Produce isolated scores, not an “anger profile”, where the nature of the score is
understood as one part of the overall anger process for that individual
Section 2:
Relating the Adult
STAXI-2 to its Youth Adaptation:
the STAXI-2 CA
The STAXI-2 and the STAXI-2 CA measure
nearly identical facets of anger
Like the STAXI-2, the STAXI-2 C/A provides a
comprehensive anger profile assessing experience,
expression, and control of anger, while accounting
for both state and trait aspects of anger.
Process of Adapting STAXI-2 to STAXI-2 CA
• Psychometrically assess applicability of STAXI-2 scale/subscale
concepts for children ages 9-18
• Adapt measure items and instructions down to 4th grade
reading level
• Robustly represent each state-trait concept along its
continuum of frequency and/or intensity
• Use combination of factor analysis and rational means to
narrow final item pool
• Use large sample (N=>800) representing population to choose
With the STAXI-2 CA, there was emphasis on
developing a sensitive measure
• Groups of scale/subscale items were chosen that assess the full spectrum of
intensity/frequency of that scale/subscale concept
• This allows for measurement of higher & lower levels of
key facets of the anger process (rather than having a cut-off score only)
• We accounted for the notion of “item-intensity specificity”, which highlights
how some self-report items tend to capture a certain range of
intensity/frequency along that phenomena’s continuum:
– Concept from Anastasi, 1982; re-emphasized by Spielberger, et al., 1988
– E.g., “I am frustrated” assesses a lower level (i.e., range) of anger than “I
feel like kicking someone”, which assesses a higher range of anger
Overview: STAXI-2 vs STAXI-2 CA
• Adult STAXI-2 (57 items) vs briefer STAXI-2 C/A (35 items)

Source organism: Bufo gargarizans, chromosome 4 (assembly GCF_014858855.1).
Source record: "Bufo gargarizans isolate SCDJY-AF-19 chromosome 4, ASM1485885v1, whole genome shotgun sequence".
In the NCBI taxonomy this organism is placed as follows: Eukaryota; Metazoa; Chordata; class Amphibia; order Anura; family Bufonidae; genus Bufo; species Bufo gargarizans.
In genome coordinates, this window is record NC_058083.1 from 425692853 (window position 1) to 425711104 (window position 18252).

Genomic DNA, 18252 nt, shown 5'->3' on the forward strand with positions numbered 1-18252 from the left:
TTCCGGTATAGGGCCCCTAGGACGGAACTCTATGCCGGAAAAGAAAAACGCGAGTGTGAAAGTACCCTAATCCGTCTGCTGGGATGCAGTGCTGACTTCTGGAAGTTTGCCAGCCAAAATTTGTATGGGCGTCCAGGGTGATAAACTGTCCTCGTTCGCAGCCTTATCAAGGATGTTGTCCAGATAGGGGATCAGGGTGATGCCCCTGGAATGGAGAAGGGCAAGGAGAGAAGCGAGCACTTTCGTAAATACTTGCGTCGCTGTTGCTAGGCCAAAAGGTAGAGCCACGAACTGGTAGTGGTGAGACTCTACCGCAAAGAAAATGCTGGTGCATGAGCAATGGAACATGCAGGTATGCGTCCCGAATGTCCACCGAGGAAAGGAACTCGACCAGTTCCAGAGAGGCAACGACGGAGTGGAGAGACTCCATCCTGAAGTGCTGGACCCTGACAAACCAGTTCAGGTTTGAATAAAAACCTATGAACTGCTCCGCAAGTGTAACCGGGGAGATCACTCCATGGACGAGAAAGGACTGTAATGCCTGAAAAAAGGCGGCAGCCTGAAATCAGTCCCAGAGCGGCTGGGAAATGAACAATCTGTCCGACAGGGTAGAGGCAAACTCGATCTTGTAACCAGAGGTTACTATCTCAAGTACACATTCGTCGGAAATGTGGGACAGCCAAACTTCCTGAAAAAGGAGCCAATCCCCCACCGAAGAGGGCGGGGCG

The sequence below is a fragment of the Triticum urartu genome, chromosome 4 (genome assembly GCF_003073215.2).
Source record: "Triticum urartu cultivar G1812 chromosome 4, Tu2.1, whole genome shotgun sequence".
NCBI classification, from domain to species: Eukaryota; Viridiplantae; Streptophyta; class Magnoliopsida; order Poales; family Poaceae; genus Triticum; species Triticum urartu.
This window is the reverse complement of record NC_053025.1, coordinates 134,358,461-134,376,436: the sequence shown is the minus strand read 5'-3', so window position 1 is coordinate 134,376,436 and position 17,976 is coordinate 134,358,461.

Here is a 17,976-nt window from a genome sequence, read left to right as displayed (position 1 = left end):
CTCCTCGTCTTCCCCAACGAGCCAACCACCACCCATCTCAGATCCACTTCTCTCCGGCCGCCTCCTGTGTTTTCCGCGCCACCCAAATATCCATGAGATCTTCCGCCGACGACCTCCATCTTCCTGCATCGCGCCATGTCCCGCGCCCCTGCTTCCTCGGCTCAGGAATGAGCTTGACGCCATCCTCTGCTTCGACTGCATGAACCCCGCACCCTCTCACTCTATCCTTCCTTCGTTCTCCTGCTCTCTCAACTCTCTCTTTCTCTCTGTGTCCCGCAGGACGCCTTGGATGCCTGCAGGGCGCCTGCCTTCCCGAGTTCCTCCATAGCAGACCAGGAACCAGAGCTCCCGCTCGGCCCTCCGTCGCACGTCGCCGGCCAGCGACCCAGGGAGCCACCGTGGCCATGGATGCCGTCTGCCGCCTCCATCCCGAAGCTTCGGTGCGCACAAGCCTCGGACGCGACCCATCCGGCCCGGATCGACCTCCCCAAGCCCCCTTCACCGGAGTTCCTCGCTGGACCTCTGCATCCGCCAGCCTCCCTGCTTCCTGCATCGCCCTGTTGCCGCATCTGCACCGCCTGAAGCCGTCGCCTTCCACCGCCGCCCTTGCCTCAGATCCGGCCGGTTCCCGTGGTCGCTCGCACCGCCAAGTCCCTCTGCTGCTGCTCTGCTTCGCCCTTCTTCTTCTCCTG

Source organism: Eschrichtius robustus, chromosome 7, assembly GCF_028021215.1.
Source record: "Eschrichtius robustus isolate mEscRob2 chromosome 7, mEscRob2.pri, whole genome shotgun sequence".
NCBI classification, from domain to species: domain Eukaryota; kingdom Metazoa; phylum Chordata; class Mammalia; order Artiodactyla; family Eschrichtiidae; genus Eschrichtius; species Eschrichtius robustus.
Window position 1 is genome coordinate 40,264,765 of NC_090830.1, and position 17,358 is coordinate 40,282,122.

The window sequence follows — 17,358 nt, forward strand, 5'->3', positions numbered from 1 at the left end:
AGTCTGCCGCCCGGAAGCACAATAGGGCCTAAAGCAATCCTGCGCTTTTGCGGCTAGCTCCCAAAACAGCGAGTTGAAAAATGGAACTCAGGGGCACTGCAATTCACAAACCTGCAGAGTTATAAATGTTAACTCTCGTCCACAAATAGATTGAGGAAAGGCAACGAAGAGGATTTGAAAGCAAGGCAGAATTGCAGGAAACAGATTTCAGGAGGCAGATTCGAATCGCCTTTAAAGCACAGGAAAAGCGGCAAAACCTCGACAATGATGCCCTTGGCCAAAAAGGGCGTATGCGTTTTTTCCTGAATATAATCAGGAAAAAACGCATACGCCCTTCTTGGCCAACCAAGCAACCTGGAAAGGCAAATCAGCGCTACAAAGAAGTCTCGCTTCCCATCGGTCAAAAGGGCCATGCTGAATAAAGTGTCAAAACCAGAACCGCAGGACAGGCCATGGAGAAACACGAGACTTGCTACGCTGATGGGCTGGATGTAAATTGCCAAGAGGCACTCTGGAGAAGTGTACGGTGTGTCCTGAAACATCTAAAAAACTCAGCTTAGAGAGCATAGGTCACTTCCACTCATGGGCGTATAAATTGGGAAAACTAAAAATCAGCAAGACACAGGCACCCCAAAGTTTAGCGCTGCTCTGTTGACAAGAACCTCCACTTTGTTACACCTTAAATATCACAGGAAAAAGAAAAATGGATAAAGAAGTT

• Simplified text (4th grade readability)
• Conceptual structures very similar
• Two main conceptual differences
1) CA: 1 less scale (Anger Control not empirically differentiable)
2) CA: 1 less subscale (State Anger less empirically differentiable)
Using the STAXI versus the STAXI-2 CA
• Official Age ranges:
– STAXI-2: 16 to 63
– STAXI-2 CA: 9-18 (4th grade reading level)
• Factors to also consider if person is 16-18 years of age:
– What is their developmental level (e.g., IQ)
• Lower IQ indicate usage of STAXI-2 C/A
– Need for retesting as they become adult?
• May need to use STAXI-2
Section 3: In-depth review of
the STAXI-2 CA
STAXI-2 CA - Overview
• Purpose: Comprehensively yet concisely assess experience,
expression, and control of anger while accounting for state
and trait aspects
• Type of measure: Self-report
• For: Ages 9-18 years
• Time: 10 minutes to administer; 5 to score
STAXI-2 CA: Conceptual overview
• Comprehensive, yet concise
– 5 scales, 4 subscales
– 13 “concerning” items that can help screen for risk
• Non-overlapping, conceptually clear scales & subscales
– Based on robust empirically based literature
– Each scale/subscale assesses a key clinical facet
STAXI-2 CA – Psychometric Overview
• Large census matched normative base
• State-trait concepts - robust validity correlation data
• Strong alphas for control and clinical group
• Scales differentiated clinical vs. controls
STAXI-2 C/A – Patterns among scale and subscales
Since majority of scales assess frequency of anger, moderately positive
relationships expected
However, the AX-I and AC assess the suppression or control of anger, so negative
relationships expected
For both the Normal and Disruptive sample, these patterns were exhibited
For the Disruptive sample, there was a particularly strong negative correlation
between T-Ang and AC, and this makes sense clinically
General principle: the stronger a personality trait, the more probable that the
emotional state corresponding to that trait will be reported at higher levels as
well (Spielberger, 1972).
How does the STAXI-2 C/A conceptual structure
assist with school, clinical, or forensically based
risk assessments?
-Current risk assessment measures focus more on risk factors, not on the
internal or more “hidden” aspects of anger (e.g., suppressed anger)
-For example, whether someone internalizes anger may not be assessed
by a risk assessment measure, but is assessed by the STAXI-2 C/A
-Thus, the STAXI-2 C/A complements current forensic risk measures such
as the SAVRY [Borum, et al., 2003])
Notable STAXI-2 C/A References
• Used in ongoing Center for Disease Control funded study
(Michele Ybarra, PhD, principal investigator)